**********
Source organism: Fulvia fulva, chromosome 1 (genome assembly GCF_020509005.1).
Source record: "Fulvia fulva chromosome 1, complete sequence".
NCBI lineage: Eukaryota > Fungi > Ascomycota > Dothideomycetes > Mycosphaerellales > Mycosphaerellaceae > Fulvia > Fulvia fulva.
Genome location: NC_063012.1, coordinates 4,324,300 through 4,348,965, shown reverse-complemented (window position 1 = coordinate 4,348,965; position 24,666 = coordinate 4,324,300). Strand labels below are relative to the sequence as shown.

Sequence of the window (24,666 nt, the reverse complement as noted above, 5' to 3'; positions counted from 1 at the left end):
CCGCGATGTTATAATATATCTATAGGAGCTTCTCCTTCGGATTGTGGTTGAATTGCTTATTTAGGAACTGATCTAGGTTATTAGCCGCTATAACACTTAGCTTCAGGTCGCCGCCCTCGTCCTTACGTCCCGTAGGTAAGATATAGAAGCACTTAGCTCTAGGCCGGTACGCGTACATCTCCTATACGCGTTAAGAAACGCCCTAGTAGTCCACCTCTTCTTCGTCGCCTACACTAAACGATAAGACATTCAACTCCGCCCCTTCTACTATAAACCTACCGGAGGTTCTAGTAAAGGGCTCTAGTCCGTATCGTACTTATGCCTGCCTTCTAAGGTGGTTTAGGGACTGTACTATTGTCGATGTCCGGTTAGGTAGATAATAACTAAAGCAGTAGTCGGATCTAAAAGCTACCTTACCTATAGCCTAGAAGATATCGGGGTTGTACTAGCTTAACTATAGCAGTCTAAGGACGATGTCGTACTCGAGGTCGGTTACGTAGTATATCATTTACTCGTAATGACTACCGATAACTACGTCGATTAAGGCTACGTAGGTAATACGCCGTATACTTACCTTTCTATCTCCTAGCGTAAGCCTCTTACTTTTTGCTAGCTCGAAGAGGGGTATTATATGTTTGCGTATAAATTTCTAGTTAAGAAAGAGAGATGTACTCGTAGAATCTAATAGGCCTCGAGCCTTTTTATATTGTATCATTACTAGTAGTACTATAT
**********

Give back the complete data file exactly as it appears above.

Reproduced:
Source organism: Fulvia fulva, chromosome 1 (genome assembly GCF_020509005.1).
Source record: "Fulvia fulva chromosome 1, complete sequence".
NCBI lineage: Eukaryota > Fungi > Ascomycota > Dothideomycetes > Mycosphaerellales > Mycosphaerellaceae > Fulvia > Fulvia fulva.
Genome location: NC_063012.1, coordinates 4,324,300 through 4,348,965, shown reverse-complemented (window position 1 = coordinate 4,348,965; position 24,666 = coordinate 4,324,300). Strand labels below are relative to the sequence as shown.

Sequence of the window (24,666 nt, the reverse complement as noted above, 5' to 3'; positions counted from 1 at the left end):
CCGCGATGTTATAATATATCTATAGGAGCTTCTCCTTCGGATTGTGGTTGAATTGCTTATTTAGGAACTGATCTAGGTTATTAGCCGCTATAACACTTAGCTTCAGGTCGCCGCCCTCGTCCTTACGTCCCGTAGGTAAGATATAGAAGCACTTAGCTCTAGGCCGGTACGCGTACATCTCCTATACGCGTTAAGAAACGCCCTAGTAGTCCACCTCTTCTTCGTCGCCTACACTAAACGATAAGACATTCAACTCCGCCCCTTCTACTATAAACCTACCGGAGGTTCTAGTAAAGGGCTCTAGTCCGTATCGTACTTATGCCTGCCTTCTAAGGTGGTTTAGGGACTGTACTATTGTCGATGTCCGGTTAGGTAGATAATAACTAAAGCAGTAGTCGGATCTAAAAGCTACCTTACCTATAGCCTAGAAGATATCGGGGTTGTACTAGCTTAACTATAGCAGTCTAAGGACGATGTCGTACTCGAGGTCGGTTACGTAGTATATCATTTACTCGTAATGACTACCGATAACTACGTCGATTAAGGCTACGTAGGTAATACGCCGTATACTTACCTTTCTATCTCCTAGCGTAAGCCTCTTACTTTTTGCTAGCTCGAAGAGGGGTATTATATGTTTGCGTATAAATTTCTAGTTAAGAAAGAGAGATGTACTCGTAGAATCTAATAGGCCTCGAGCCTTTTTATATTGTATCATTACTAGTAGTACTATAT